Amazing! Great pop and amazing concave. Last for a long time as long as you don't get the bamboo board. They have an earthy style like element, but with a better board quality. The only reason they are not #1 is because they aren't as well known. You cannot snap these boards! I have skated them for a couple of years because they are so good. BUY ELEMENT BOARDS! You wont regret it.
Somehow, in the great effort to fight societal conformity, skateboarding always manages to create its own conformity. Trends in styles of skating and fashion come and go. A brand gets hot for a year or two because it's on trend, then it fades to make way for the next thing. Welcome Skateboards doesn't give a fuck about all that. Yes, they are a little weird. The graphics are vaguely Illuminati, and they can't seem to make a normal shaped deck, but that's just Welcome doing its own thing, and who wouldn't welcome that?
While they might not be so well known as an apparel company as so many other brands on this list, Sk8mafia stays winning with skateboarding’s core base. Their most prominent pro, Wes Kremer, was named Thrasher’s Skater of the Year for 2014, and they continue to drop a monthly edit featuring their whole crew through Ride Channel. The Mafia keeps the streets fed.
As Palace’s reputation began to grow, the brand added more riders, including ex-Stereo Skateboards pro Benny Fairfax, ex-Blueprint Skateboards pros Danny Brady and Chewy Cannon and Southbank mainstays Karim Bakhtaoui and Blondey McCoy. From the outset, Palace’s approach was to mix a core skate team with a heavy emphasis on soft goods which almost immediately propelled their appeal way beyond the confines of the skateboard market and expedited their growth into one of the biggest names in the street wear arena.
The good news is that majority of skate shoes today come with high-quality flat soles that are capable of providing the maximum surface area designed to let you come in contact to the board, thereby promoting better control. Look for a really durable shoe, which you can wear comfortably to guarantee a safe and enjoyable experience when you are skateboarding.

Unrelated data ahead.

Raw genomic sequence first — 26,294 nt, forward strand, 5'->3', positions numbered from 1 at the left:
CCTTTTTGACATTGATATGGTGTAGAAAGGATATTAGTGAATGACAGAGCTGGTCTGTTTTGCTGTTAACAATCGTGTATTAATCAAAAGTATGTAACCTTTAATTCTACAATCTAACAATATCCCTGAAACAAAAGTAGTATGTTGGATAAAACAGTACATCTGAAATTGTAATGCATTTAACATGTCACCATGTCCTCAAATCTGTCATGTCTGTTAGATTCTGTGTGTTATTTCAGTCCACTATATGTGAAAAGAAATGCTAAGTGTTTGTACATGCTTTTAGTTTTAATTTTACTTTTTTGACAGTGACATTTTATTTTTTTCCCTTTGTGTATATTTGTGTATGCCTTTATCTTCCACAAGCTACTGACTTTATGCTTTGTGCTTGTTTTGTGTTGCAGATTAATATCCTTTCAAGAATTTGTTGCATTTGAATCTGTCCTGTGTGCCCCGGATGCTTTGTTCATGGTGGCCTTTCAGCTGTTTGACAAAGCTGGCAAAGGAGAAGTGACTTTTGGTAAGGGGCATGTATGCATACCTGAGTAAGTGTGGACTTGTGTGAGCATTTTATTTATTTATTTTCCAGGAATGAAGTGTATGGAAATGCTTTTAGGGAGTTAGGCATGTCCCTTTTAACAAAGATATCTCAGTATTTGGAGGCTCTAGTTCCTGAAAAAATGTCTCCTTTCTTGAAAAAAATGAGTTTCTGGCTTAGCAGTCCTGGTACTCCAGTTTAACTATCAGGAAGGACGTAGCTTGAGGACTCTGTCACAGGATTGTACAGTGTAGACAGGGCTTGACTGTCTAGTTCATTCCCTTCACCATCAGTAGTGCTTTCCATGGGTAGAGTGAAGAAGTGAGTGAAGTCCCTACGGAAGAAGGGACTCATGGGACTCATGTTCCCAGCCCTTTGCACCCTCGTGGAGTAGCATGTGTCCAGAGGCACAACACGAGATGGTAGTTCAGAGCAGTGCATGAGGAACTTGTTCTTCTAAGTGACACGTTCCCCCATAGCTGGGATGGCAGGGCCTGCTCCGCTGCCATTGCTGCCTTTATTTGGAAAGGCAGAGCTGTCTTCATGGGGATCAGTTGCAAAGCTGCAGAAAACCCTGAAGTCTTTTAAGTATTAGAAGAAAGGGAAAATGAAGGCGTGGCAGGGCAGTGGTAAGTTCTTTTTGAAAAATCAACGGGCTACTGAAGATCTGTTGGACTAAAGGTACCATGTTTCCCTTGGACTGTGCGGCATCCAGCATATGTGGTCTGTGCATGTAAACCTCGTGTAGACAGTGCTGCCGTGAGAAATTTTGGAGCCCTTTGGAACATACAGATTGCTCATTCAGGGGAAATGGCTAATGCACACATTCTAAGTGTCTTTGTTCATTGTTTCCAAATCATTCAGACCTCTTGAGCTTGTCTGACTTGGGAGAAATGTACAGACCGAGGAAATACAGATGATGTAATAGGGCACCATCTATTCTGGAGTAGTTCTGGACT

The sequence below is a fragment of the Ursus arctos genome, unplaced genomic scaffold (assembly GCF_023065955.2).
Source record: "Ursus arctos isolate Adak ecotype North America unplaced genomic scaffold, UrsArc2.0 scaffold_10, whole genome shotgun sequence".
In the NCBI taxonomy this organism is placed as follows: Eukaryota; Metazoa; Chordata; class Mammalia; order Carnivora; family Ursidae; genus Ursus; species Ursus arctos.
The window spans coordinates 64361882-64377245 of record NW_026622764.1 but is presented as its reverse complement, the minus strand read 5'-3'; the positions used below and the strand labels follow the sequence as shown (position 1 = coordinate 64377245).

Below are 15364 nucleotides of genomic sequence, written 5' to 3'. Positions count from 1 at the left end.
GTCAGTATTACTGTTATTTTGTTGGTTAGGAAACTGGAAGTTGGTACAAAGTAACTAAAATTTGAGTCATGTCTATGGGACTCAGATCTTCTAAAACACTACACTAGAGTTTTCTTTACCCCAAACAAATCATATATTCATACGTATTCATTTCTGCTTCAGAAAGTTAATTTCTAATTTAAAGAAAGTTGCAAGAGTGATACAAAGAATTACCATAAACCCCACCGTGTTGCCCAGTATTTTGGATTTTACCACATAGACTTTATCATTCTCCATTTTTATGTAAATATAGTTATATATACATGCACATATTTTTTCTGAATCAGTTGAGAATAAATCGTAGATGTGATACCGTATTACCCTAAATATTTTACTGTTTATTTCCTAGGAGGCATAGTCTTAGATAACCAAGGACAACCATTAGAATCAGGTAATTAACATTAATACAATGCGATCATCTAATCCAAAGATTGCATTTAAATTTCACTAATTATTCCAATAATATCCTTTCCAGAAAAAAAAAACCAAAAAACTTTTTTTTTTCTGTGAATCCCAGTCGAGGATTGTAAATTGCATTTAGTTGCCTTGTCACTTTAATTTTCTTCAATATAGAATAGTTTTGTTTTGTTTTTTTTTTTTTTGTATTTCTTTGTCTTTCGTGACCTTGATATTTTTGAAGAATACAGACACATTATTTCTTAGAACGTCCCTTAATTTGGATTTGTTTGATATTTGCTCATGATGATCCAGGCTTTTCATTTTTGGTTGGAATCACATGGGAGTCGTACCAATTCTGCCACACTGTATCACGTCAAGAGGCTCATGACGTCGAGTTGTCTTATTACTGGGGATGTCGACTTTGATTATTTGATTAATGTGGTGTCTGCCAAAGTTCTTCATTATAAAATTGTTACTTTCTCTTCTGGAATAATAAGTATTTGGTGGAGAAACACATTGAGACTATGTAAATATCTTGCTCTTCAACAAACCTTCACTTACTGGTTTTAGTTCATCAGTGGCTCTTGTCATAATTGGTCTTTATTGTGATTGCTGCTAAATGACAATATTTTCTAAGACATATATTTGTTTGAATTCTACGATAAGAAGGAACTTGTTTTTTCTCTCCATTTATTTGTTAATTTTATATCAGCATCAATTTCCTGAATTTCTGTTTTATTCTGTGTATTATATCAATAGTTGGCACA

Since Fine Artists Vol 1, Element have released numerous videos including Element – Third Eye View (1998), Element – Rise Up (2005) which focused on the brand’s European team, and more recently, the short video Element – Rise and Shine (2011) focusing on Element team rider Nyjah Huston. Element’s video output is unparalleled with releases from all over the globe – most of which can be found via the link above..
This brand gets its name from a slang term for strip club. One video was called “Chicken Bone Nowison,” and it opens with a scene of skater pummeling a security guard. Is that not awesome enough? If there is a company that embodies a more perfect IDGAF attitude in skateboarding, please let me know. For the homies, by the homies is their mantra, which is pretty cool with a team comprised of rippers like Theotis Beasley, Andrew Reynolds, Dustin Dollin, Jim Greco, Terry Kennedy, Lizard King… The list goes on.
Remember, no skateboard lasts forever. Each board has different lifespan, regardless of the brand. Flip tends to break the easiest if you skate a lot. Almost and Girl boards usually have the longest life span. If you want a board that lasts really longer and you have the money, go for the Uber boards. Almost has three Uber boards signed by Mullen and usually start at $70 just for the deck, and completes range from $150-$250 just for the basic. If you want the perfect board, then you are talking a lot of money.
The skateboard industry is as colorful and competitive as the sport itself. It’s no surprise that the top skateboard brands all take on that daring, free expression and edgy creativity that is quintessential to the skateboarding community. But it’s not all fun and games — it takes a lot more than producing wooden decks with dope graphics to make it to the top. It takes hands-on dedication and genuine passion for the sport.
^ Jump up to: a b Rosenberger, Robert (June 19, 2014). "How Cities Use Design to Drive Homeless People Away: Saying "you're not welcome here"—with spikes". The Atlantic. The Atlantic Monthly Group. Archived from the original on July 1, 2014. Retrieved April 23, 2017. An example of an everyday technology that’s used to forbid certain activities is “skateboard deterrents,” that is, those little studs added to handrails and ledges. These devices, sometimes also called “skatestoppers” or “pig ears,” prevent skateboarders from performing sliding—or “grinding”—tricks across horizontal edges. A small skateboard deterrence industry has developed, with vendors with names like “stopagrind.com” and “grindtoahault.com.”